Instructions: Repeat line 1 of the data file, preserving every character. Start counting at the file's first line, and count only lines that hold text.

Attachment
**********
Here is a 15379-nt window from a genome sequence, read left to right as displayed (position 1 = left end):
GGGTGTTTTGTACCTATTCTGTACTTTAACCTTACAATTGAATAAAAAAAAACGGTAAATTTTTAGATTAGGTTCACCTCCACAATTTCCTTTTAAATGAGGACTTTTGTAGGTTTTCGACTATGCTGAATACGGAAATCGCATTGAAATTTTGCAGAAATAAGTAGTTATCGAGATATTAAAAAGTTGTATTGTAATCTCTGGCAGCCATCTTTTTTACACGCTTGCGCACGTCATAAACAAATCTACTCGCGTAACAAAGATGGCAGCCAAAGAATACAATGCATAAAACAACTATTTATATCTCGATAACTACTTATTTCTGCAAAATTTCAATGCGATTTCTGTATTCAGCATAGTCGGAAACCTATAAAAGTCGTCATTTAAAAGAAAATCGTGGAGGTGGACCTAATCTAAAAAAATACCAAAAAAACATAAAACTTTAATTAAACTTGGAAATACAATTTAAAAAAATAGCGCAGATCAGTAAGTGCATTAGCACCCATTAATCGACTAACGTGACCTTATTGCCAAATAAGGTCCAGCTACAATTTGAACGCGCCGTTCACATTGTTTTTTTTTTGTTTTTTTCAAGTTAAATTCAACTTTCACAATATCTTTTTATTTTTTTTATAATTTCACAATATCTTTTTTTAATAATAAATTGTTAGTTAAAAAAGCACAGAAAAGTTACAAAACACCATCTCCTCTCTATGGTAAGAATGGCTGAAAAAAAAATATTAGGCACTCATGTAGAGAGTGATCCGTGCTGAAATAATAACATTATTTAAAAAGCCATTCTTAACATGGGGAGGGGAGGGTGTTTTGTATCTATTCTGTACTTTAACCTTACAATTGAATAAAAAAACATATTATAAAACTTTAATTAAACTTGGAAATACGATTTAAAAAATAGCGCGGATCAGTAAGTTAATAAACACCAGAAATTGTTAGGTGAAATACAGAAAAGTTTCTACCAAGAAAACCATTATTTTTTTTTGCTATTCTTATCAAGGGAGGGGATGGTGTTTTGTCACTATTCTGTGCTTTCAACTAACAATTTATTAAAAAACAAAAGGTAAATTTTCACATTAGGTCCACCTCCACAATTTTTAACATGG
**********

Here is a 15379-nt window from a genome sequence, read left to right as displayed (position 1 = left end):